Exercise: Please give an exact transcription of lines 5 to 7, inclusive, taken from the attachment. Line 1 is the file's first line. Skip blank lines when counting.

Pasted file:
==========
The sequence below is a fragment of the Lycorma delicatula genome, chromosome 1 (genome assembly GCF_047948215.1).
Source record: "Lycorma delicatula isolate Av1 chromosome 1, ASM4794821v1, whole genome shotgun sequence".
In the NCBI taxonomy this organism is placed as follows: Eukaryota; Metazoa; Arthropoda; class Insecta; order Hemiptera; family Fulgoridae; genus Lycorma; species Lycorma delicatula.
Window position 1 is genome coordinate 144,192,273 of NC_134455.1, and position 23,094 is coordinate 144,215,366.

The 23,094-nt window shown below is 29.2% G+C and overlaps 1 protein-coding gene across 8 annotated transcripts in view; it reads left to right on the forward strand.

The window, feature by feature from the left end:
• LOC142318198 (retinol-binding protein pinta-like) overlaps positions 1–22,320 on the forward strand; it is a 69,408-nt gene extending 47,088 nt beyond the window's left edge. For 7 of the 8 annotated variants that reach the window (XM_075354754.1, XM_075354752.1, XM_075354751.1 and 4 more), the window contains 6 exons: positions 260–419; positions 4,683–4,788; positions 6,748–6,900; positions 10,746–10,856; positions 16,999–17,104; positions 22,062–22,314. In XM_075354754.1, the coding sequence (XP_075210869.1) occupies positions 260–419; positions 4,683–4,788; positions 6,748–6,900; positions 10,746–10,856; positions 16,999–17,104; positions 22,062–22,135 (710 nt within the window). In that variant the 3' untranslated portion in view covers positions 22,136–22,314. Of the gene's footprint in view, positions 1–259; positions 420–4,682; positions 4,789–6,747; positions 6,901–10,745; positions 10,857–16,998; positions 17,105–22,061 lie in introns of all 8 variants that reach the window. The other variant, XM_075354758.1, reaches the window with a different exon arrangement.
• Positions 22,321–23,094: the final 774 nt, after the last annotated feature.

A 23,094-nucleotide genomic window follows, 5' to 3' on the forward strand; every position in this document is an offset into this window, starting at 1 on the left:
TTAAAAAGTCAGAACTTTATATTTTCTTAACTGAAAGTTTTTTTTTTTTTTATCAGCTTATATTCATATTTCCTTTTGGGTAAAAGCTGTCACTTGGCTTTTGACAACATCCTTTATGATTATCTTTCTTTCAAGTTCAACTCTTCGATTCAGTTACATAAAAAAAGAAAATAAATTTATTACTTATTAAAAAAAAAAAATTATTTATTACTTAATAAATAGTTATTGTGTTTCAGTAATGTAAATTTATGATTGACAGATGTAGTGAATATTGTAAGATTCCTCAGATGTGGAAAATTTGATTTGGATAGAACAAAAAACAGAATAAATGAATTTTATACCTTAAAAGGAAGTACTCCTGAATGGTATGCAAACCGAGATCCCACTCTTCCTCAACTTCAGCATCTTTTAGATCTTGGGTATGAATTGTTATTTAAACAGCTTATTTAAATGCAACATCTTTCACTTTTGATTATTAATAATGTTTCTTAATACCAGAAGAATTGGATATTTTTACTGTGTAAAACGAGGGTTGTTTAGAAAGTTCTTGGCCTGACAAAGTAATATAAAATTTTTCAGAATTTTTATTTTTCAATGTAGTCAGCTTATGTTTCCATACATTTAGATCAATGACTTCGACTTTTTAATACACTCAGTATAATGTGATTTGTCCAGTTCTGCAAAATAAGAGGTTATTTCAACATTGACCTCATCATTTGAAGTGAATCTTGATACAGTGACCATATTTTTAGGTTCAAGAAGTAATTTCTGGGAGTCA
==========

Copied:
The 23,094-nt window shown below is 29.2% G+C and overlaps 1 protein-coding gene across 8 annotated transcripts in view; it reads left to right on the forward strand.

The window, feature by feature from the left end:
• LOC142318198 (retinol-binding protein pinta-like) overlaps positions 1–22,320 on the forward strand; it is a 69,408-nt gene extending 47,088 nt beyond the window's left edge. For 7 of the 8 annotated variants that reach the window (XM_075354754.1, XM_075354752.1, XM_075354751.1 and 4 more), the window contains 6 exons: positions 260–419; positions 4,683–4,788; positions 6,748–6,900; positions 10,746–10,856; positions 16,999–17,104; positions 22,062–22,314. In XM_075354754.1, the coding sequence (XP_075210869.1) occupies positions 260–419; positions 4,683–4,788; positions 6,748–6,900; positions 10,746–10,856; positions 16,999–17,104; positions 22,062–22,135 (710 nt within the window). In that variant the 3' untranslated portion in view covers positions 22,136–22,314. Of the gene's footprint in view, positions 1–259; positions 420–4,682; positions 4,789–6,747; positions 6,901–10,745; positions 10,857–16,998; positions 17,105–22,061 lie in introns of all 8 variants that reach the window. The other variant, XM_075354758.1, reaches the window with a different exon arrangement.